Here are some options:

  1. Text-to-Speech: Software like Learning Ally Audio, and Voice Dream Reader.
  2. Apple Books and Audible: Digital books with interactive features.
  3. Rhyme to Read: An app that helps with reading through rhyming.
Math Assistance
fun video game mathematic

Mathematics often involves abstract concepts that can be difficult for ADHD students to grasp. Math assistance tools are designed to make learning these concepts more tangible and enjoyable. By integrating movement and gaming elements, these ADHD tools for the classroom help kids understand and retain math concepts in a fun and interactive way.

Explore these:

  1. Math vs Zombies: Games that teach math all while having fun fighting off zombie invasions.
  2. Sushi Monster: A collaborative math game involving sushi plates.
  3. Motion Math Zoom: A game that combines math problems with fun gameplay with animals.
Writing Aids

Writing requires organization of thoughts and ideas, which can be daunting for students with ADHD. Additionally, writing aids are instrumental in helping these students structure their thoughts and enhance their writing skills. These tools offer visual organization, creative story-building, and spelling assistance, making writing a more manageable and enjoyable process.

Check out:

  1. MindNode: An app for organizing thoughts and ideas visually.
  2. Storybird: A tool for creating visual storybooks.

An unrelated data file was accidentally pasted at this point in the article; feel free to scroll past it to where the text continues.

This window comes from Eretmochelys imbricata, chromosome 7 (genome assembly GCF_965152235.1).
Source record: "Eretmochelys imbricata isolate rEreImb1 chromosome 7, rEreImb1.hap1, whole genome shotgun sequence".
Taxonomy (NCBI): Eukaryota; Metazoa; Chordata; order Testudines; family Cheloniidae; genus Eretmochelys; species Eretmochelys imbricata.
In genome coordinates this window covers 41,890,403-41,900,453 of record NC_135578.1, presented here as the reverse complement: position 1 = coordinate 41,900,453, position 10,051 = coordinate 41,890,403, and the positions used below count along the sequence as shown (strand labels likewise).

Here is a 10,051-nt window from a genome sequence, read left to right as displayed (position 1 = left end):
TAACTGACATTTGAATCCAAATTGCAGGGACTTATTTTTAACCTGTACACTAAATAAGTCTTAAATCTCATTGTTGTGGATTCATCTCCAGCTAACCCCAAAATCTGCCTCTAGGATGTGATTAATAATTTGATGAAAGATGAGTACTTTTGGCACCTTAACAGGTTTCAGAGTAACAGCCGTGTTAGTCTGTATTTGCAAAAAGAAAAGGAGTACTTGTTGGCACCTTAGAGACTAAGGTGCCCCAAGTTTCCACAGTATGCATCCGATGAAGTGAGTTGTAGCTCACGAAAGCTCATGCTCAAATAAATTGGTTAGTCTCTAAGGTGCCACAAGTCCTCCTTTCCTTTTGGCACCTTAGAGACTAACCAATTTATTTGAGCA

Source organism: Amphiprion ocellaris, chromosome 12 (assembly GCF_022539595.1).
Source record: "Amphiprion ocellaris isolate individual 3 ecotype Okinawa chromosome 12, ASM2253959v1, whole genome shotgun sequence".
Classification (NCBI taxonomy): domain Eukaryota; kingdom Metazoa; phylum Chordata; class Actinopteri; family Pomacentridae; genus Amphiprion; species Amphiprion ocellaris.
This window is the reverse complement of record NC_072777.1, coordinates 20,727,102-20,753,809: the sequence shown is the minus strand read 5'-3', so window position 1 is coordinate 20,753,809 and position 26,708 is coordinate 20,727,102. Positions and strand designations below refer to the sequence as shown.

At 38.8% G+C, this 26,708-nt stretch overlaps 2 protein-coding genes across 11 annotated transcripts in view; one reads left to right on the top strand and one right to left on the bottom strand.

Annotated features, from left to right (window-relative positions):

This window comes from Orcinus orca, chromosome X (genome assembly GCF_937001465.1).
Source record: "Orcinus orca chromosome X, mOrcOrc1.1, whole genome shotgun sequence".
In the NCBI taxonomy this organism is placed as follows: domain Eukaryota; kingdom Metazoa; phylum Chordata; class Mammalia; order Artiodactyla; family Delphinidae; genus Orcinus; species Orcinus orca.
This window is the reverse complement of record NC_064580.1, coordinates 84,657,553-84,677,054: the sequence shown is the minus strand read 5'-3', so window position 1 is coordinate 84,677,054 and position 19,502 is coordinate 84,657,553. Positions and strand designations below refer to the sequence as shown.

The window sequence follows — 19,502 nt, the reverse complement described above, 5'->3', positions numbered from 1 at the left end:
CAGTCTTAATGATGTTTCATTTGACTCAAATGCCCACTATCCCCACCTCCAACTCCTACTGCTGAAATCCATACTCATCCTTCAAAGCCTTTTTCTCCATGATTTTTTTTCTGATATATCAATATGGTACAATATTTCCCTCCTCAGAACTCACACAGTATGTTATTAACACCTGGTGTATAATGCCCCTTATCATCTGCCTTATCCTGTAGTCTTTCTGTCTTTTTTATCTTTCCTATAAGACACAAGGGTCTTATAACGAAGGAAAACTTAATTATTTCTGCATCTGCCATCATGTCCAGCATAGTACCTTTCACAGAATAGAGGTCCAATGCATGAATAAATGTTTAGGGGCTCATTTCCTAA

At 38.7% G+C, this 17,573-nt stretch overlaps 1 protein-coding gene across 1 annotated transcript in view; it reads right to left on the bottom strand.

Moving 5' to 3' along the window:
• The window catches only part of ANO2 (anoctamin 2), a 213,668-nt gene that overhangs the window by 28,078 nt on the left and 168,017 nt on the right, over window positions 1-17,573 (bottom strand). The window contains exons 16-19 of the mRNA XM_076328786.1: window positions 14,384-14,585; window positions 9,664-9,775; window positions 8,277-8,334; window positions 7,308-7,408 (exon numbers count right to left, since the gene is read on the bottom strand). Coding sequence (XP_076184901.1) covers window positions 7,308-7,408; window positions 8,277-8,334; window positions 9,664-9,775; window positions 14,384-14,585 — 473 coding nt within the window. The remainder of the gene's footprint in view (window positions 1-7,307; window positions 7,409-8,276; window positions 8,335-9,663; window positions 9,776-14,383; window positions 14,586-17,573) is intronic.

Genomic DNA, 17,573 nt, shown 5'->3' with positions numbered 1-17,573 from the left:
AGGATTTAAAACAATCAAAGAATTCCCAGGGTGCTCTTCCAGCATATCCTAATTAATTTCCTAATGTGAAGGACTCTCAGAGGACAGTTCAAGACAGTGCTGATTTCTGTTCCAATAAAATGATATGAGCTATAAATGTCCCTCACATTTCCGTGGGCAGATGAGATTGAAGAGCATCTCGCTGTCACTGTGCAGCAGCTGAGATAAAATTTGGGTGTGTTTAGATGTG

3. SpellBetter: An assistive writing app with spell check.
Organizational Tools

A lack of organization and a notion of time are common for students with ADHD. Organizational tools are designed to help these students more easily keep track of their tasks, assignments, and schedules. Such tools simplify the process of staying organized, reducing stress and enhancing productivity.

Explore these solutions:

  1. Anydo: An app for task management and organization.
  2. Todoist: A list-making tool for tracking assignments and tasks.
Gadgets for Learning
Tool for student adhd

In a world where technology is constantly evolving, gadgets for learning have become an invaluable resource for students with ADHD. These gadgets, such as pens that record spoken words and scanning pens that read text aloud, provide tactile and auditory learning experiences. They help bridge the gap between traditional learning methods and the distinct needs of ADHD students.

Here are some ideas:

  1. LiveScribe: A pen that records spoken words and syncs them with written notes.
  2. WizCom Tech Pen: A scanning pen that reads text aloud.
Time Management Solutions
Time products adhd

For students with ADHD, managing time effectively can be a significant hurdle. Time management solutions, such as visual timers, are specifically designed to help these students understand and track the passage of time. These tools aid in improving time awareness by providing a clear visual representation of time.

  1. Magnetic visual Timer: A visual timer that shows the passage of time.

How to Modify Learning Environments with ADHD Tools for the Classroom